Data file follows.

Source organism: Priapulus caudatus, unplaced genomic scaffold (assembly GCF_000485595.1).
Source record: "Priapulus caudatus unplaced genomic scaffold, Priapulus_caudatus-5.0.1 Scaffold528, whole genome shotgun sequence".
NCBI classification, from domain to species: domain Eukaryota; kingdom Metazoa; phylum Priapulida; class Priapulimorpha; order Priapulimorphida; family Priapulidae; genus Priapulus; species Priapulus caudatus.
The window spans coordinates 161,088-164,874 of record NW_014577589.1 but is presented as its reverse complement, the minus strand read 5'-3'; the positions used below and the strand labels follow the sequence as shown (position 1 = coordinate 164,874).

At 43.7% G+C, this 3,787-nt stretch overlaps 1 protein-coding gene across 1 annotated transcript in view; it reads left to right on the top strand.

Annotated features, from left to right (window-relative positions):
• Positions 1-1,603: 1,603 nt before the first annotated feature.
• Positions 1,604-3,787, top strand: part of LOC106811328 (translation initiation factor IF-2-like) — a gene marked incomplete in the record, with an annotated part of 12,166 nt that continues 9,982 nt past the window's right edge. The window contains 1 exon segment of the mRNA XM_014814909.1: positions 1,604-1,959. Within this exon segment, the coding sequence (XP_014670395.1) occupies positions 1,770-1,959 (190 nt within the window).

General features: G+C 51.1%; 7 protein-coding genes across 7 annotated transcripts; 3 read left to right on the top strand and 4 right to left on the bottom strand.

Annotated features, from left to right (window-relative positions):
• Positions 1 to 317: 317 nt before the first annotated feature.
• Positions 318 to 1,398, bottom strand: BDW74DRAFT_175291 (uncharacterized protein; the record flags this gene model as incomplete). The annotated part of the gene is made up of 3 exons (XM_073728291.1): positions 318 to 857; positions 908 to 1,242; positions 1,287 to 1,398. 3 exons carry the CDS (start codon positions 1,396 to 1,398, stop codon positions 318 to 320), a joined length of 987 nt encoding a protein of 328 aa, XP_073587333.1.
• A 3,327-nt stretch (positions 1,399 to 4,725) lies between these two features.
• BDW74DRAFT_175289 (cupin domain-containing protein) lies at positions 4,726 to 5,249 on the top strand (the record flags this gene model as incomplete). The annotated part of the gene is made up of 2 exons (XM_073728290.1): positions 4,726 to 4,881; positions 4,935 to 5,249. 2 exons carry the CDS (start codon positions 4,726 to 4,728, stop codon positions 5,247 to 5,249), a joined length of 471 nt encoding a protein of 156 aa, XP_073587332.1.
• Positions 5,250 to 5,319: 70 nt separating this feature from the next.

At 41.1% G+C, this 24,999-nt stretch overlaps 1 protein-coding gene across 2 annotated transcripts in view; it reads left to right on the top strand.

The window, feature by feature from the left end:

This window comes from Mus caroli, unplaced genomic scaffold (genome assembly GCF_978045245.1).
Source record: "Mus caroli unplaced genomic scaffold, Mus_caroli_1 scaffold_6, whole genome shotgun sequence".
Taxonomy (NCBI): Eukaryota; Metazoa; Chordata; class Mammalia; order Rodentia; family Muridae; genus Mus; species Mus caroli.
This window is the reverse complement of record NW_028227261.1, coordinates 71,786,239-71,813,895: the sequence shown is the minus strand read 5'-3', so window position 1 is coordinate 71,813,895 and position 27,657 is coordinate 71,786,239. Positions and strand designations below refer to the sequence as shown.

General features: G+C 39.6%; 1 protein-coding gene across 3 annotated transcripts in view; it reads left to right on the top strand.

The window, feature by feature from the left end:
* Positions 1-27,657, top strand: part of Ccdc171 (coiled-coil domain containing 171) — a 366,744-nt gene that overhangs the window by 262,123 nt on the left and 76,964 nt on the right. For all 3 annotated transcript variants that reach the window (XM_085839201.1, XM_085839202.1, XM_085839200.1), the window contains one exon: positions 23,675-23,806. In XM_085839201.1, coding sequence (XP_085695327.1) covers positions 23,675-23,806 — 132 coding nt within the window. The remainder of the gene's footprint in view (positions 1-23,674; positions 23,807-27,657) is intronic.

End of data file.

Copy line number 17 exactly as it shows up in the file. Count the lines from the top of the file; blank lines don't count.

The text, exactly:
The window, feature by feature from the left end: